ADDRESSES:

Interested parties are invited to submit written comments or requests to participate in the public workshop electronically or in paper form. Comments and requests should refer to “Resale Price Maintenance Workshop, P090400” to facilitate their organization. Please note that comments will be placed on the public record of this proceeding—including on the publicly accessible FTC website, at (http://www.ftc.gov/​os/​publiccomments.shtm)—and therefore should not include any sensitive or confidential information. In particular, comments and requests should not include any sensitive personal information, such as an individual’s Social Security Number; date of birth; driver’s license number or other state identification number, or foreign country equivalent; passport number; financial account number; or credit or debit card number. Comments and requests also should not include any sensitive health information, such as medical records or other individually identifiable health information. In addition, comments and requests should not include any “[t]rade secrets and commercial or financial information obtained from a person and privileged or confidential. . . .,” as provided in Section 6(f) of the FTC Act, 15 U.S.C. 46(f), and FTC Rule 4.10(a)(2), 16 CFR 4.10(a)(2) (2008). Comments and requests containing material for which confidential treatment is requested must be filed in paper form, must be clearly labeled “Confidential,” and must comply with FTC Rule 4.9(c).[2]

Because paper mail addressed to the FTC is subject to delay due to heightened security screening, please consider submitting your comments and requests in electronic form. Comments filed in electronic form should be submitted by using the following weblink: (https://secure.commentworks.com/​ftc-resalepricemaintenanceworkshop/​) (and following the instructions on the web-based form). To ensure that the Commission considers an electronic comment, you must file it on the web-based form at the weblink: (https://secure.commentworks.com/​ftc-resalepricemaintenanceworkshop/​). Additionally, you may inform the FTC of your desire to participate in the Workshop by emailing information regarding your interest in participation, as well as the issue(s) you might wish to address, to the FTC at rpmworkshop@ftc.gov. You may also visit the FTC website at http://www.ftc.gov to read the Notice and the news release describing it.

A comment or request filed in paper form should include the reference to “Resale Price Maintenance Workshop, P090400” both in the text and on the envelope, and should be mailed or delivered to the following address: Federal Trade Commission/Office of the Secretary, Room H-135 (Annex R), 600 Pennsylvania Avenue, NW, Washington, DC 20580. The FTC is requesting that any comment filed in paper form be sent by courier or overnight service, if Start Printed Page 65858possible, because U.S. postal mail in the Washington area and at the Commission is subject to delay due to heightened security precautions.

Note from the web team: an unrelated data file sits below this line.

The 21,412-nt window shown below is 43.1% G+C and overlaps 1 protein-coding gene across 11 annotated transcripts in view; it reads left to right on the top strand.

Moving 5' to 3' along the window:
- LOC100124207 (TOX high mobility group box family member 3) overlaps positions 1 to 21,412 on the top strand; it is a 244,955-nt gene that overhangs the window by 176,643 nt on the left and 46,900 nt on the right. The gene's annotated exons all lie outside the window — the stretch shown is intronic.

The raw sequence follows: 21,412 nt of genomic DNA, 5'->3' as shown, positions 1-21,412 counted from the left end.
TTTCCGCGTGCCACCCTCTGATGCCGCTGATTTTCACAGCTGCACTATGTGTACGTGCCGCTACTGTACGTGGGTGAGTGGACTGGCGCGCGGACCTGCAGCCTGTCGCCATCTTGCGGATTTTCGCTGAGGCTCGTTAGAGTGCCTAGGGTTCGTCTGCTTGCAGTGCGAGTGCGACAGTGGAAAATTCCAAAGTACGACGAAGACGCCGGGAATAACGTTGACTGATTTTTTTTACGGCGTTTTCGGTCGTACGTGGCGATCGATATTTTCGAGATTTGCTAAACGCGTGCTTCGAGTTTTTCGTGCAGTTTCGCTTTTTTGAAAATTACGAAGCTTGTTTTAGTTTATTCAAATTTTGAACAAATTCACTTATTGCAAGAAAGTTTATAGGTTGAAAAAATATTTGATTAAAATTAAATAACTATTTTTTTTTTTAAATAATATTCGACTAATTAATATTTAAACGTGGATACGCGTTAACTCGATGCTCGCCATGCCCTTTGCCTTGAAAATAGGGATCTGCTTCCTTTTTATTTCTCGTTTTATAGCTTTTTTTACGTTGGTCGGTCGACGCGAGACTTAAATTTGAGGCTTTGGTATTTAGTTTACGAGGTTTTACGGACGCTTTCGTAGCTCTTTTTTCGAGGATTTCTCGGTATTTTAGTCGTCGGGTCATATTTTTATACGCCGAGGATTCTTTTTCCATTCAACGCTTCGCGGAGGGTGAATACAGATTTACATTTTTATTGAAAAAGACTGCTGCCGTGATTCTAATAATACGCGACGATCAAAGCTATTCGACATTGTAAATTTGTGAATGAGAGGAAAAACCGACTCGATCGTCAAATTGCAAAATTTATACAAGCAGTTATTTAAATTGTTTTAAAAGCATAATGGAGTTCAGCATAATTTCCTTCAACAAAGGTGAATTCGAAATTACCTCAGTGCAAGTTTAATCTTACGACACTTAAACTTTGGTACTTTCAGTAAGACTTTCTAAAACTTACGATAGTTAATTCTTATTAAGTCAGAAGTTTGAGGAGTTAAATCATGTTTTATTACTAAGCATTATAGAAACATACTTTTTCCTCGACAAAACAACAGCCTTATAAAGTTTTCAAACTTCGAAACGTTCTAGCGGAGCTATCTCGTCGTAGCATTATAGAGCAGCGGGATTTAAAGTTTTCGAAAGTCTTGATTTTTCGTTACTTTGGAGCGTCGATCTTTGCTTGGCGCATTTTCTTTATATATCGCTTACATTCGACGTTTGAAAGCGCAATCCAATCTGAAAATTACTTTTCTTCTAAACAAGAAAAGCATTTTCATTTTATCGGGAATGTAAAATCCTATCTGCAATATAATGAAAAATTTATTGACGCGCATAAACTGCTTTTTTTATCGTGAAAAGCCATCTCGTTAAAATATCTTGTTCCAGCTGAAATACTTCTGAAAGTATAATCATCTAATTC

The Federal Trade Commission Act (“FTC Act”) and other laws the Commission administers permit the collection of public comments and requests to participate to consider and use in this proceeding as appropriate. The Commission will consider all timely and responsive public comments and requests that it receives, whether filed in paper or electronic form. Comments and requests received will be available to the public on the FTC website, to the extent practicable, at (http://www.ftc.gov/​os/​publiccomments.shtm). As a matter of discretion, the Commission makes every effort to remove home contact information for individuals from the public comments and requests to participate it receives before placing them on the FTC website. More information, including routine uses permitted by the Privacy Act, may be found in the FTC’s privacy policy, at (http://www.ftc.gov/​ftc/​privacy.shtm).

The workshop will be open to the public, and there is no fee for attendance. For admittance to the building, all attendees will be required to show a valid photo identification, such as a driver’s license. Pre-registration is not required for attendees, but persons desiring to participate as panelists must submit a request to participate and file a comment. Members of the public and press who cannot attend in person may view a live webcast of the workshop on the FTC’s website. The workshop will be transcribed, and the transcript will be placed on the public record.